Following two major bombings in Hezbollah’s largest stronghold in Beirut in less than two months, the group has decided to place the area under security lockdown, Al-Monitor reported Tuesday.
According to the report, the group has set up checkpoints, with explosives detection devices and bomb-sniffing dogs at all entrances linking it to Beirut.
Under these procedures, an unnamed correspondent in Beirut reported, every car entering the southern suburbs has to spend nearly two hours before being able to cross the checkpoints set up by Hezbollah.
Informed sources revealed that the plan to lock down Beirut’s southern suburbs was ready a long time ago. It was planned as an exceptional measure that would be implemented on the ground once the group felt that there is an external decision to wage a security war against its positions and to terrorize the areas of its popular base.
The move to place Hezbollah’s areas under security lockdown represents the highest level of protection the party has planned for in order to face the most difficult security and political scenarios that might threaten it.
A previously unknown Sunni Islamist group took credit for the August bombing in an online video showing three masked men, two of them holding rifles.
"You, the pig Hassan Nasrallah, we send you our second powerful message because you haven't understood yet," said one member of the group, which called itself the Company of Aisha Umm al-Muminin, the Prophet Mohammed's favorite wife.
According to Al-Monitor, the plan to lock down the southern suburbs of Beirut, where nearly one million residents live, has been in effect for more than two weeks.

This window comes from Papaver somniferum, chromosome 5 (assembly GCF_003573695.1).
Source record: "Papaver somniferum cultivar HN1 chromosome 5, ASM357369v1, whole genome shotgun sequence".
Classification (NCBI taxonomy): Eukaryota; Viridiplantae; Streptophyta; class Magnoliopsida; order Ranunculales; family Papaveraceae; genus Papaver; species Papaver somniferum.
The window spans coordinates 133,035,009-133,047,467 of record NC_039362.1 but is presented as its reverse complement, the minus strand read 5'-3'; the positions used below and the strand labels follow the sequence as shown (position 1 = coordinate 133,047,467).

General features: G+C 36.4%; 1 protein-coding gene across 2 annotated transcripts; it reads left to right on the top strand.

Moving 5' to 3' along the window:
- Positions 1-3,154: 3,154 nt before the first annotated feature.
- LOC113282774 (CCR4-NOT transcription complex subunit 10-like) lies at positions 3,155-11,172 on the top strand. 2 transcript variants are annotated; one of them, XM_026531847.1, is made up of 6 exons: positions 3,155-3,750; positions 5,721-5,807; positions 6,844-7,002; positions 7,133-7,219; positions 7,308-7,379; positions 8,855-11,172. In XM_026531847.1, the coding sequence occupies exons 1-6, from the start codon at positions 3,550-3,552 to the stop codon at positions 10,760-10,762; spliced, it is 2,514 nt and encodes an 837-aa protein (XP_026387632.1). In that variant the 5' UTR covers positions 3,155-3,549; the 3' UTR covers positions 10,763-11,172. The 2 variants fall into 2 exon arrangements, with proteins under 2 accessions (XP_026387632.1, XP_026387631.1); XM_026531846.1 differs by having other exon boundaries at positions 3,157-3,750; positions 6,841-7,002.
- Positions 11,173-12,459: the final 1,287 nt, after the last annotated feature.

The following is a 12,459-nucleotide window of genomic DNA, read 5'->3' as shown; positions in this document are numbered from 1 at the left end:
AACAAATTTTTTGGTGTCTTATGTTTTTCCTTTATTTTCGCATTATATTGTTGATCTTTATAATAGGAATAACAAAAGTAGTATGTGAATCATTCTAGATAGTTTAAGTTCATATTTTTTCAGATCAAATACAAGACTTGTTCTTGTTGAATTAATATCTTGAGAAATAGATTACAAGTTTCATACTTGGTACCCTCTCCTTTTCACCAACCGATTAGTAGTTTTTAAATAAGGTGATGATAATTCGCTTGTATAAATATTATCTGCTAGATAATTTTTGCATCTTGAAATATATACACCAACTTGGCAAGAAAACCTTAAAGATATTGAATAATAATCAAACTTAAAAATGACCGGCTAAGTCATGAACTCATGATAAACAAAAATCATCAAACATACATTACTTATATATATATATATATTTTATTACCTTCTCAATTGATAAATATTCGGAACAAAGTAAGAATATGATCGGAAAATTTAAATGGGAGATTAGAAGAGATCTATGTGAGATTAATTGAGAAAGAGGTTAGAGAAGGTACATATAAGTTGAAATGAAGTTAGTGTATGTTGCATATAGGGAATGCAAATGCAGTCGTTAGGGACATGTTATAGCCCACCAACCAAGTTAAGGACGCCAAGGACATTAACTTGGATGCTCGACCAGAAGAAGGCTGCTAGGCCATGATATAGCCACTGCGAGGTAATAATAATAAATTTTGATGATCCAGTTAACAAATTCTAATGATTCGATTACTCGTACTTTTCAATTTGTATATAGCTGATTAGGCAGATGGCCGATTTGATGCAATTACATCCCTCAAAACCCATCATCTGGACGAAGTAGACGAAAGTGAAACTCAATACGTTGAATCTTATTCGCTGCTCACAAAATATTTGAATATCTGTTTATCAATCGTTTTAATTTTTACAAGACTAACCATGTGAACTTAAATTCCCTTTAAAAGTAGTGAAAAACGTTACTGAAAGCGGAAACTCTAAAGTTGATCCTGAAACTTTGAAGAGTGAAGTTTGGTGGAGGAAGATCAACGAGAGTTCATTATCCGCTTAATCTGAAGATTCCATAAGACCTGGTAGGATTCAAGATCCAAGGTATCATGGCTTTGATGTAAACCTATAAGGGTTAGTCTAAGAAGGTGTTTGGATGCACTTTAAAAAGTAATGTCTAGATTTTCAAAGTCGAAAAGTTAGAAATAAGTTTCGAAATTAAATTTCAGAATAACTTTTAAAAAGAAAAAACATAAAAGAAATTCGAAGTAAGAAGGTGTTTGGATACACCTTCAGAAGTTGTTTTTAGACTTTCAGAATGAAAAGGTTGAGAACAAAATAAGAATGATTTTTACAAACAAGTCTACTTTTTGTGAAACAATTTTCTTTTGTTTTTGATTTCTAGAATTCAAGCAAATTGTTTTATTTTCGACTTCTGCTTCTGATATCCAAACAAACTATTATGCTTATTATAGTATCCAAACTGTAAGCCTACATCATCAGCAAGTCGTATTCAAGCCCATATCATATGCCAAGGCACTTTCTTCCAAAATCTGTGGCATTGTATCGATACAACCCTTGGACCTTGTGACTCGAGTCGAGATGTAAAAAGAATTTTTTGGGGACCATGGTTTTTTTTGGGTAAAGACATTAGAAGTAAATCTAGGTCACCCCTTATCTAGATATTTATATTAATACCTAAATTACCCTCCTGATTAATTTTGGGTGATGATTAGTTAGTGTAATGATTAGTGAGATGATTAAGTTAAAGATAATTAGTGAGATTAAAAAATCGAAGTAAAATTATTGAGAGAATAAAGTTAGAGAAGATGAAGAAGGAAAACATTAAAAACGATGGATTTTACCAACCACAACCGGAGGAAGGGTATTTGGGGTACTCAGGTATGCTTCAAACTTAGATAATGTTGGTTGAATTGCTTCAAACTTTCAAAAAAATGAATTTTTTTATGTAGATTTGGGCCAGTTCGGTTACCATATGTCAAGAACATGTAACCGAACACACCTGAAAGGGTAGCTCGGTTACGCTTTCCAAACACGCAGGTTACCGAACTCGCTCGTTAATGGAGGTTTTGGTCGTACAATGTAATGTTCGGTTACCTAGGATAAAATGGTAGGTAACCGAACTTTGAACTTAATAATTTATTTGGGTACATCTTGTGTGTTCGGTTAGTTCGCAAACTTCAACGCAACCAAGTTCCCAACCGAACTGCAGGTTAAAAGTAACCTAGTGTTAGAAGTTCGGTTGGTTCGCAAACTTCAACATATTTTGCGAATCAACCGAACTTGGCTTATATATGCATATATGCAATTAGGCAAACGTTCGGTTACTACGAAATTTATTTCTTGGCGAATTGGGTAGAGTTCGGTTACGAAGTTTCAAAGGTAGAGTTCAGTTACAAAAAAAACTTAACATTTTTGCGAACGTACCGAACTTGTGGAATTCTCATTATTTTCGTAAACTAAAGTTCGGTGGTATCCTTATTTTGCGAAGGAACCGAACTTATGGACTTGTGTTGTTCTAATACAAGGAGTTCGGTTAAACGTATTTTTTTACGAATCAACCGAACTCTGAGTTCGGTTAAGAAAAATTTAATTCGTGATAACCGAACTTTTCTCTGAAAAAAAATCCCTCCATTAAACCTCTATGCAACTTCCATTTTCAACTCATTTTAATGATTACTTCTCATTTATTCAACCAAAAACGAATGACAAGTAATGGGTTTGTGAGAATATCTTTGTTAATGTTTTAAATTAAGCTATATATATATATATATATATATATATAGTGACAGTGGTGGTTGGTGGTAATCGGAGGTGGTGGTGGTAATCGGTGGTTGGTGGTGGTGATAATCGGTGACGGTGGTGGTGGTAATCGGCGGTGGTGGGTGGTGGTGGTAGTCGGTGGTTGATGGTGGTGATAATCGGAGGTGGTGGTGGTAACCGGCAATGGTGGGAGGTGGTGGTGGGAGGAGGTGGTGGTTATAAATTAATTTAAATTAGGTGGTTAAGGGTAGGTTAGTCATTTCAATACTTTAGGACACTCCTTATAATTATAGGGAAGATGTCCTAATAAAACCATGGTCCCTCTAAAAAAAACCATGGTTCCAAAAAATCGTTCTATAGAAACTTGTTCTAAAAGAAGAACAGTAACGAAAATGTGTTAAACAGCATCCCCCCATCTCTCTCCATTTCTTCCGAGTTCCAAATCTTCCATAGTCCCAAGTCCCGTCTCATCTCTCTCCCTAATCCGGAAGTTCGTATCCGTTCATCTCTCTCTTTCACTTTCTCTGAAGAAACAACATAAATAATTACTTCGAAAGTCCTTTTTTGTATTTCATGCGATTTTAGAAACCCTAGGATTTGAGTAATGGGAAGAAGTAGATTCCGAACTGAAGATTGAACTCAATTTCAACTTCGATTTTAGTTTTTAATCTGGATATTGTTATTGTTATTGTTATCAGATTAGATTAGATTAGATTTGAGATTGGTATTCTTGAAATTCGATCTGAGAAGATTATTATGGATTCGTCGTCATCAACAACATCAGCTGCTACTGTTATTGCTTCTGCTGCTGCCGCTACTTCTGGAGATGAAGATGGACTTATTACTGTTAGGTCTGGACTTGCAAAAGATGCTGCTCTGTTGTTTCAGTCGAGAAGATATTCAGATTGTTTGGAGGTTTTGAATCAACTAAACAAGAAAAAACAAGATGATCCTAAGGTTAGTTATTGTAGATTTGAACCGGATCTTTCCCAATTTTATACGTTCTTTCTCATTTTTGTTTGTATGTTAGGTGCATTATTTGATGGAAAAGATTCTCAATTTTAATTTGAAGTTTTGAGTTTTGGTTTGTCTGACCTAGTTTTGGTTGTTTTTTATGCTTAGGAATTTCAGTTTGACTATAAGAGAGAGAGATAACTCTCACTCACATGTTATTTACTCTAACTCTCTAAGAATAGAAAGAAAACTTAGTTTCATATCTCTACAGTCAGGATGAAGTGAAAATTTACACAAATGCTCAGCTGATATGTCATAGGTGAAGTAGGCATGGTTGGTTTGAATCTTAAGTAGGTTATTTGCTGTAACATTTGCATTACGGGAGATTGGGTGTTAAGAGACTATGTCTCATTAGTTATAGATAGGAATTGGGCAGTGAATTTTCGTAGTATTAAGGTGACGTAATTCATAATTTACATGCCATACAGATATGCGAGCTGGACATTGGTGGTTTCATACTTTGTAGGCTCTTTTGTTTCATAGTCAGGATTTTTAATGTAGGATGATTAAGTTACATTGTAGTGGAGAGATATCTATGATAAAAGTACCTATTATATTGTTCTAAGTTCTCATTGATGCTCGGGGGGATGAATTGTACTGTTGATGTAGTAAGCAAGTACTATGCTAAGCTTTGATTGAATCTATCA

Under the security lockdown, these residents feel that they live in a locked-down fortress, something that raises conflicting feelings. First is the compulsion to endorse this measure, given that it is the most effective way to prevent the tragedy of car bombs from being repeated. Yet, this feeling of being protected is combined with a feeling of being isolated and living in "a locked-down ghetto" or "a big prison," suggesting that the aspects of a normal life are decreasing.
Most of the southern suburbs’ citizens interviewed by Al-Monitor showed resentment when asked if they think the lockdown will last for long. Underlying this answer are feelings of loss of trust in the future and uncertainty as to their lost security.
The attacks on Hezbollah are widely seen as revenge against the for its role in the civil war in Syria.
Initially Hezbollah said it wanted only to defend 13 Syrian villages along the border where Lebanese Shiites live, and the Sayyeda Zeinab shrine near Damascus, which is revered by Shiites around the world.
However, its terrorists later encircled Qusayr with regime troops before the launch of a withering assault on the strategic border town. Hezbollah leader Hassan Nasrallah has promised that his group will be wherever is needed in Syria and, following the August bombing in the group’s stronghold, declared he was willing to go fight in Syria himself.
“I will go myself to Syria if it is so necessary in the battle against the takfiris, Hezbollah and I will go to Syria” to fight rebels trying to oust the Damascus regime, Nasrallah said.